Starting today, there's a new $100 bill.

"The biggest difference between the old and the new is the 3-D security ribbon," said Michelle Scipione, vice president of cash services at the Federal Reserve Bank of Philadelphia.

The first-of-its-kind blue ribbon is woven into each new note, just above the left shoulder of a bigger and better Ben Franklin.

"It's truly amazing," said Scipione, "and a feature that is so hard to counterfeit."

The holographic ribbon and more color-shifting ink are the major security upgrades. The new Benjamins also feature a more colorful look, overall. There's an orange feather quill on the front, a large "100" on the back and added texture to the ink. You can even feel the ribbing on Franklin's jacket.

Scipione says fighting fakes, especially overseas, is the goal of all the detail work — though the Fed has been pretty successful so far.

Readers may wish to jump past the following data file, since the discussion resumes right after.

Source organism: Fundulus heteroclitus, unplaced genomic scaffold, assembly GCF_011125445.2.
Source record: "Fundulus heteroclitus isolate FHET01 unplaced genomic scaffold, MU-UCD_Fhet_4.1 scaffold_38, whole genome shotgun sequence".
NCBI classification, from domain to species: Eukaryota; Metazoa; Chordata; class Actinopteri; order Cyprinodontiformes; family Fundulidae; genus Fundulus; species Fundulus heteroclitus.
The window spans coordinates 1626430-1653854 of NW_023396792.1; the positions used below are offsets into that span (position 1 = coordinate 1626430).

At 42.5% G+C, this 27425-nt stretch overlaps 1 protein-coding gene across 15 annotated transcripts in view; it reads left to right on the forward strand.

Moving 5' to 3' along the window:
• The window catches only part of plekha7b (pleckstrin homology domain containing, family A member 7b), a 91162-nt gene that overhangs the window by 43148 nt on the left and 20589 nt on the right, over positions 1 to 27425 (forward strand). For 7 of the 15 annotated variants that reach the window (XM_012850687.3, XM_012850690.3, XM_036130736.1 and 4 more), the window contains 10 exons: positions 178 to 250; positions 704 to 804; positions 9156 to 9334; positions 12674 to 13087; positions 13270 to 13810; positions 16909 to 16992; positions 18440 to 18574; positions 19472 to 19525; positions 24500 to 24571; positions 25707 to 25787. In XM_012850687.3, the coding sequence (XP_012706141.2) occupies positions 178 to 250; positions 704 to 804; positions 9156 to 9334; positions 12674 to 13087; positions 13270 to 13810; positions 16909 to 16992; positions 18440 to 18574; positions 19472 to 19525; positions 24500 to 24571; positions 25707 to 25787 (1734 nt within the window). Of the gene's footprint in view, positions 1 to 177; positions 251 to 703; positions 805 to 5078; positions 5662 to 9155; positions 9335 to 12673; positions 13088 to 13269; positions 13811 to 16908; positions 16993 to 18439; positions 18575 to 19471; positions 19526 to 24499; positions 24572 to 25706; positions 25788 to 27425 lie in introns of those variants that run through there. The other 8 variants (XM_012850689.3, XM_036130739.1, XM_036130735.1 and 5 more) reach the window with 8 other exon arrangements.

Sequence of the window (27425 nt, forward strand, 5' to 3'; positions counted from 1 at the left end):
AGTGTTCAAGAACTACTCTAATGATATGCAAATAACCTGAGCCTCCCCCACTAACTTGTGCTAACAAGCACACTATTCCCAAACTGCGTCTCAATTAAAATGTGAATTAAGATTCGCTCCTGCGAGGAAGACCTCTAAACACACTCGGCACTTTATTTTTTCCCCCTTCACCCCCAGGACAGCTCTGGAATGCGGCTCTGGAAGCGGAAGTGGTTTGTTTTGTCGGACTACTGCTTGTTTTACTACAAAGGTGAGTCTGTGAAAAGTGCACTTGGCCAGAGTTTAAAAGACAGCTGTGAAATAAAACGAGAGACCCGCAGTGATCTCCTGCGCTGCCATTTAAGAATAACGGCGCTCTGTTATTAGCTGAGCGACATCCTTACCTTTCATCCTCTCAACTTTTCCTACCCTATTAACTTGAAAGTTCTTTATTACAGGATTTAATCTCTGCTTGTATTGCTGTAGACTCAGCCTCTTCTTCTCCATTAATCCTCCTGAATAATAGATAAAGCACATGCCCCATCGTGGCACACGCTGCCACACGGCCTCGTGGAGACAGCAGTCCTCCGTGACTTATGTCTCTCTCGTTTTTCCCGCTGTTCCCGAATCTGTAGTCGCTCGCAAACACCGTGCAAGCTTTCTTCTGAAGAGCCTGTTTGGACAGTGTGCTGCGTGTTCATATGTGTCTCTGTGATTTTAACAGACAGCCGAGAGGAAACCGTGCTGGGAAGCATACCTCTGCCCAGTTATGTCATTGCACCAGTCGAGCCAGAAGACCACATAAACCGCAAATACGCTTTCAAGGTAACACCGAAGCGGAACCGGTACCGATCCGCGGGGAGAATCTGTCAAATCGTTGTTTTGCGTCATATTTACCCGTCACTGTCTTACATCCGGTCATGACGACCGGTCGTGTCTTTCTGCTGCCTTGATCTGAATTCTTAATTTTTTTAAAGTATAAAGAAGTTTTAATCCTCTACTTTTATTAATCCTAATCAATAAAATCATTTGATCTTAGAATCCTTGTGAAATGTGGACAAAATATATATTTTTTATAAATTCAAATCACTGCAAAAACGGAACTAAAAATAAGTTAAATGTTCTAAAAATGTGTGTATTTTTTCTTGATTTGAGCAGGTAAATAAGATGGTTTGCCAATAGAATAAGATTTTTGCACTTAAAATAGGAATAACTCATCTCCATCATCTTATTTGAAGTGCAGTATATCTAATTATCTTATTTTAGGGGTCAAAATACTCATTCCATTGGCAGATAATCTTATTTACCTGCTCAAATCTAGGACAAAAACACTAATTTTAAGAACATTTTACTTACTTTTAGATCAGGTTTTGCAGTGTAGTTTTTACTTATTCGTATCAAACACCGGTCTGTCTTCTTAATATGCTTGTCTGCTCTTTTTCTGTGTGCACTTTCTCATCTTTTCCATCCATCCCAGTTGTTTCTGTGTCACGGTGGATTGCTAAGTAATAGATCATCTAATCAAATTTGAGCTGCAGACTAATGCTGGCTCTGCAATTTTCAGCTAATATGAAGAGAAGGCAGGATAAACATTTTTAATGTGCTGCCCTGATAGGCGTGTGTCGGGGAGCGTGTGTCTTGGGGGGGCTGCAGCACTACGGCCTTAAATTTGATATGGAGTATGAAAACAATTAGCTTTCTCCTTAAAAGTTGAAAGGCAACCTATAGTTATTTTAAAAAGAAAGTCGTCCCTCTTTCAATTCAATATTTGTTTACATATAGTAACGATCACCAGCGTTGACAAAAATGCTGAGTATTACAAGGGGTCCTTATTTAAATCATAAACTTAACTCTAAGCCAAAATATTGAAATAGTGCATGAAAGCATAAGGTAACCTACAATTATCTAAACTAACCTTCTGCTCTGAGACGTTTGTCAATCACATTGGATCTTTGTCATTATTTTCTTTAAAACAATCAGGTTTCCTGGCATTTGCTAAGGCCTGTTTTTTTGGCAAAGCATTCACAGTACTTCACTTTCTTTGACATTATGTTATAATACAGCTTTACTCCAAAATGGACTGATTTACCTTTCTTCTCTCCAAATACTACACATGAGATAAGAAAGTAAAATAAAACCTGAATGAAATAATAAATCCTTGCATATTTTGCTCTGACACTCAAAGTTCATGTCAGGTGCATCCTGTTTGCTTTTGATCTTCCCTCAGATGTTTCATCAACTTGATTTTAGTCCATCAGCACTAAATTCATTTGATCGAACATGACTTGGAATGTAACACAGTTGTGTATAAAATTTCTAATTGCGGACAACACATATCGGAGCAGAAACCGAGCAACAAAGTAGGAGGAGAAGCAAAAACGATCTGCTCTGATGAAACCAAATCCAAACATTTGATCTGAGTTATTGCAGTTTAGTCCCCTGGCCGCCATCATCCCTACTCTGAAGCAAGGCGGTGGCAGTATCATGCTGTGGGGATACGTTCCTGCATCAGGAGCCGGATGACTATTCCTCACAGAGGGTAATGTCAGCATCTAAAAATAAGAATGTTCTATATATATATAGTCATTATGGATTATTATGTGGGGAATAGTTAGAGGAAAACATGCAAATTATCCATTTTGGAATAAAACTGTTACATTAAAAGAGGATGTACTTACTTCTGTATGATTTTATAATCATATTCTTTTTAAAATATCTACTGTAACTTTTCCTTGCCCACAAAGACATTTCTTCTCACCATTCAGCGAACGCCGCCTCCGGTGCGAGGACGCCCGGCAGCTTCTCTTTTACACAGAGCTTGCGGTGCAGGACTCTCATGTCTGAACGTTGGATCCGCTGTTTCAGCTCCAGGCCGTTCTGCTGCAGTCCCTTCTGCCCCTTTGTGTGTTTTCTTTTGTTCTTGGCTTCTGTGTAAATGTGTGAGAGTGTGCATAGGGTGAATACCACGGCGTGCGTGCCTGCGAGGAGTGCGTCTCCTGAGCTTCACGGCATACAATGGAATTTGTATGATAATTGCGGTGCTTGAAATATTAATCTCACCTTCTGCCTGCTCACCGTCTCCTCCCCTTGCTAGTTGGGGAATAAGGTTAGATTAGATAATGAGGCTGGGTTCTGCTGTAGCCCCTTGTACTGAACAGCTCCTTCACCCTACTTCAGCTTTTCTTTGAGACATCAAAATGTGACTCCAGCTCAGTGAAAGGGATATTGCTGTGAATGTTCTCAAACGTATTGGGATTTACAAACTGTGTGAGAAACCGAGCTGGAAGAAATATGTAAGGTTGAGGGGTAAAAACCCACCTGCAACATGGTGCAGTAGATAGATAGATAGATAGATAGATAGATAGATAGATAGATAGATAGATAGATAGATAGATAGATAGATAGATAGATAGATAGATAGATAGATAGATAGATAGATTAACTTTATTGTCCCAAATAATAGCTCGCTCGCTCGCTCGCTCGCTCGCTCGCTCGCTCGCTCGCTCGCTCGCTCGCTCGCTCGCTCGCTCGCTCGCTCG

"The statistic that we state is, one-one-hundredth of 1 percent of currency in circulation is counterfeit," she said. "It's low because we've been successful in staying ahead of the counterfeiters."

It's the first major upgrade for the hundred since 1996 — and a couple years overdue, thanks to printing problems.

Since the Federal Reserve is a quasi-governmental agency that is self-funded, officials say the partial government shutdown has had no impact.

Tourists passing by the C-note unveiling at the Franklin Institute Tuesday morning mostly seemed to like the new look.

"It's pretty," said Ginia Finch of Tigard, Oregon, near Portland. "When you go to Europe and stuff, and you see their money, it's so pretty.

"Ours is always just so green and yucky," she added with a laugh. "It's nice to get some color into our money."

You may start seeing the new bills in the next few days — they're currently en route to financial institutions across the country — but the old banknotes will still work just fine. You can find more information at NewMoney.gov.